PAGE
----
Published: 01 March 2004
...: “the author’s property and moral rights” (p. 210). As Loewenstein illustrates in a philological discussion that runs parallel to his account of early modern authorship, this close relationship between proprietary and moral rights originates in the discourse of plagiarism, a word whose etymology...
Journal Article
Comparative Literature (1 March 2004) 56 (2): 198–201.
Published: 01 March 2004
... authorship, this close relationship between proprietary and moral rights originates in the discourse of plagiarism, a word whose etymology (and first literary use, by the epigrammatist Martial) contains the now-forgotten metaphor of kidnapping. This same poet, “unrivalled in Roman literature” for his...
Journal Article
Comparative Literature (1 March 2004) 56 (2): 201–203.
Published: 01 March 2004
... authorship, this close relationship between proprietary and moral rights originates in the discourse of plagiarism, a word whose etymology (and first literary use, by the epigrammatist Martial) contains the now-forgotten metaphor of kidnapping. This same poet, “unrivalled in Roman literature” for his...
Journal Article
Comparative Literature (1 March 2004) 56 (2): 204–206.
Published: 01 March 2004
... authorship, this close relationship between proprietary and moral rights originates in the discourse of plagiarism, a word whose etymology (and first literary use, by the epigrammatist Martial) contains the now-forgotten metaphor of kidnapping. This same poet, “unrivalled in Roman literature” for his...
Journal Article
Comparative Literature (1 March 2008) 60 (2): 107–124.
Published: 01 March 2008
... “‘plagia[t] par anticipation’” (Le Lionnais “Le second Manifeste” 27) for plagiarism. This concept cannot be evoked without reference to Baudelaire, who defended his friend Manet, accused of pastiche, and, simultaneously himself, accused of plagiariz- ing Poe, by claiming that an artist can be...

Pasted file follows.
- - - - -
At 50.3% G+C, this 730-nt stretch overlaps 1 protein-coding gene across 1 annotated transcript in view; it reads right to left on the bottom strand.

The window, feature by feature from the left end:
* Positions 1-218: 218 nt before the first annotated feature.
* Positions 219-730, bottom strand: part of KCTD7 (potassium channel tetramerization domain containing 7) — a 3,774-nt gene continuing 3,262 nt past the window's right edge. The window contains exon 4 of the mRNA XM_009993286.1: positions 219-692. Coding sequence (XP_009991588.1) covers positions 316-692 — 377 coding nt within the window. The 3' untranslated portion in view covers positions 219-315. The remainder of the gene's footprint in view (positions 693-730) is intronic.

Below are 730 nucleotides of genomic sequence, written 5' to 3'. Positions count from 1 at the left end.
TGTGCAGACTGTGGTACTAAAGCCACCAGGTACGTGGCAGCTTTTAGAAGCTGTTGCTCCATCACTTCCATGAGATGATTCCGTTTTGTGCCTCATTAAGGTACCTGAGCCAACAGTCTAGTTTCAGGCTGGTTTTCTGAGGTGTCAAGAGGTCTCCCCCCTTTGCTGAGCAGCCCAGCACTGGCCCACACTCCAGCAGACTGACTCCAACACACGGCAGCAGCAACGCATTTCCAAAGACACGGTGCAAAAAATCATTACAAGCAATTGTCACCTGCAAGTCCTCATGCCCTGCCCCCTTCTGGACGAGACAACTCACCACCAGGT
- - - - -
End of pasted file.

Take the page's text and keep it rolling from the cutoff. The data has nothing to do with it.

Journal Article
Comparative Literature (1 June 2010) 62 (3): 302–305.
Published: 01 June 2010
...). Starting with a defamatory open letter in 1953, Claire Goll, widow of the late Ivan Goll, fabricated a series of vicious accusations about Celan, claiming that he had plagiarized her husband’s poetry; Celan saw these accusations as not only an attack on himself, but also a symptom of lingering...
Journal Article
Comparative Literature (1 June 2010) 62 (3): 305–307.
Published: 01 June 2010
...). Starting with a defamatory open letter in 1953, Claire Goll, widow of the late Ivan Goll, fabricated a series of vicious accusations about Celan, claiming that he had plagiarized her husband’s poetry; Celan saw these accusations as not only an attack on himself, but also a symptom of lingering...
Journal Article
Comparative Literature (1 June 2010) 62 (3): 308–311.
Published: 01 June 2010
...). Starting with a defamatory open letter in 1953, Claire Goll, widow of the late Ivan Goll, fabricated a series of vicious accusations about Celan, claiming that he had plagiarized her husband’s poetry; Celan saw these accusations as not only an attack on himself, but also a symptom of lingering...
Journal Article
Comparative Literature (1 June 2010) 62 (3): 311–314.
Published: 01 June 2010
... with a defamatory open letter in 1953, Claire Goll, widow of the late Ivan Goll, fabricated a series of vicious accusations about Celan, claiming that he had plagiarized her husband’s poetry; Celan saw these accusations as not only an attack on himself, but also a symptom of lingering postwar...
Journal Article
Comparative Literature (1 January 2000) 52 (1): 87–90.
Published: 01 January 2000
... plagiarism: What defined the commodity known as “copy”? Who had “propriety” in it? What were the procedural means for establish- ing “propriety,” and how might it be secured and defended? How did “propriety” impinge upon the cultural reception and uses of books? While exploring the particu- larly...